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Evenson enjoys career as agronomy specialist

Evenson enjoys career as agronomy specialist

According to Travis Evenson, a job that combines agriculture, farming, and working with people has been “exceptionally rewarding.”

Evenson is an agronomy specialist at Wholesale Ag Products in Underwood, N.D., whose territory includes the central and western regions of the state. The business has evolved into one of the most trusted sources in the region for chemical and seed.

“It is a career for me at this point, and it has been exceptionally rewarding. I enjoy working with farmers and making product recommendations that help improve crop yields and quality,” he said.

Throughout the spring and summer, Evenson rotates through seed recommendations, scouting fields, and chemical application recommendations.

“It can require some creative thinking with the various management techniques and crop rotations,” he said. “Not only do you need to know what will work with the current field’s needs, but you need to think ahead to next year and be aware of residual [chemicals].”

He has gained knowledge and experience with different diseases and pests, along with understanding varying soils and farm practices.

“It’s an ideal career for someone who enjoys working outside, interacting with people, and being innovative,” he said. “Technology is advancing quickly and it’s fun to be a part of the change.”

Unfortunately, this has been a trying year for farmers across the state.

“We are experiencing the worst drought in decades in some areas in North Dakota,” he said. “There are a lot of tough-looking crops out there. Right now, at Wholesale Ag, we are trying to get guys by with as few expenses as possible and set them up as best we can for next year.

“Farmers are being faced with difficult choices; knowing they won’t have a good crop, but still recognizing the need to control weeds for the benefit of years to come. Spending money on a crop that isn’t going to produce is a tough call,” he added.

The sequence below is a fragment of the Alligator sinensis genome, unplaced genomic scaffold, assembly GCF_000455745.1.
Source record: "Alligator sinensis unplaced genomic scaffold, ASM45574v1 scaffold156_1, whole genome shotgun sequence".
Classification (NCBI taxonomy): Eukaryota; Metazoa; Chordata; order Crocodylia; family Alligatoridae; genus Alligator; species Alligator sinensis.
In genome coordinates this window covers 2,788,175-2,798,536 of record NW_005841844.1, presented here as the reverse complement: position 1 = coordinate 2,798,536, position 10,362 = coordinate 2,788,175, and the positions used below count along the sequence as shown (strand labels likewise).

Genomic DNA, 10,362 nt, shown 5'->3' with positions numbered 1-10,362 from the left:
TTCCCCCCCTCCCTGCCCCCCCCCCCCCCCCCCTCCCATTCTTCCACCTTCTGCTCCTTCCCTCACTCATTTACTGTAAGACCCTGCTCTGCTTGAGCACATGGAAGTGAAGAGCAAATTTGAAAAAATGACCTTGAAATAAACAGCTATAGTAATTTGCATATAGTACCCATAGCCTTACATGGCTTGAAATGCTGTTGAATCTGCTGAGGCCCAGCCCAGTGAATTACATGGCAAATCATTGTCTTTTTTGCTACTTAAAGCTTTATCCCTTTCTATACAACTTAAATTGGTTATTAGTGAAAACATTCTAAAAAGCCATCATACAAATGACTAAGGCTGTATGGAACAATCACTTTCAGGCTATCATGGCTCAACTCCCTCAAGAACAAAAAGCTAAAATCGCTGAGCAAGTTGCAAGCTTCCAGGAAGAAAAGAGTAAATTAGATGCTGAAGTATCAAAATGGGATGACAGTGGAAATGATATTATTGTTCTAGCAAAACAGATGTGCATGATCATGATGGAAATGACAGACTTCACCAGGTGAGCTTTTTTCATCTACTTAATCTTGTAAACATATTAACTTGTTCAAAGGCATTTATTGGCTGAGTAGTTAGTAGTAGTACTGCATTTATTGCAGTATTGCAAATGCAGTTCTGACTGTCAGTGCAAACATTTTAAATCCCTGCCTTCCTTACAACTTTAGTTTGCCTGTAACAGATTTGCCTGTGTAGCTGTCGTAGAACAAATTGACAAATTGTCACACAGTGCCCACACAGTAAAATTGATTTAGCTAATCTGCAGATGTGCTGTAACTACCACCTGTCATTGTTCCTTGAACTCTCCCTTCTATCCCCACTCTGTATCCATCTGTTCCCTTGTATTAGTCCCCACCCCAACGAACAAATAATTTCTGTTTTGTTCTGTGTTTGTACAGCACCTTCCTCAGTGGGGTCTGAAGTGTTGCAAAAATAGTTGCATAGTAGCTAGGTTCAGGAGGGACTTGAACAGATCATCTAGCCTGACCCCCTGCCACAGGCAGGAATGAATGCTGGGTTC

With his knowledge of farming in North Dakota, Evenson fits in well at the business.

He grew up on a family farm near Coleharbor, N.D., and found a passion helping his father raise crops. They grow small grains, canola, flax, and soybeans, depending on the rotation and year.

Growing up, Evenson preferred riding in a tractor or combine to doing homework.

“As a kid, my mom would put math problems on flash cards and make me go through them before I would get to drive the tractor,” Evenson said, with a laugh.

Farming and agriculture drew his interest all through school. Evenson went to Bismarck State College for a pre-degree in mechanical engineering, before transferring to NDSU.

“I wanted to work in agriculture. I was aiming for a test engineer with an equipment manufacturer, but after three years of engineering school I realized most of the job opportunities were out of state and a long way from the farm,” he said.

Just one year from a mechanical engineering degree, he decided to switch to agronomy and took an internship that summer with Wholesale Ag Products.

Now at 31 years old, Evenson has worked full-time at Wholesale Ag for 10 years. He is well respected as a crop specialist that can be counted on for his knowledge about agronomy and soils.

“Technologies are advancing every year, so if there is something we can utilize to be better, we should,” he said.

Evenson enjoys the challenges that come with agronomy services.

“You are outside every day going to different fields and seeing something new and different every day,” he said. “Western North Dakota has a vast range in soil types and crop preferences. Some areas get more rain than others and every farmer has their own practices. You learn a little bit of something from every farmer, and I enjoy that.”

Evenson builds on what he learns every year.

“If something is going on in one part of the state, you learn from that. Two years later, you may see that same thing happening in another part of the state,” he said. “You are able to take bits and pieces of everything you look at to round out your recommendations.”

He said anyone who loves farming and agronomy would enjoy a career as an agronomy specialist.

“I think my favorite part is building long-term relationships with such hard working people,” he said. “They put everything they have into the farm, deal with Mother Nature and other circumstances outside of their control, and continue to do what it takes to set themselves up for the next season. Farmers are resilient people.”

Evenson is married to Nicole, an executive vice president and ag loan officer in Garrison, N.D., and they have two children: Harper, their 3-year-old daughter, and Kaiden, their 1-year-old son.

When he isn’t working, Evenson enjoys hunting, fishing, and spending time with his family.

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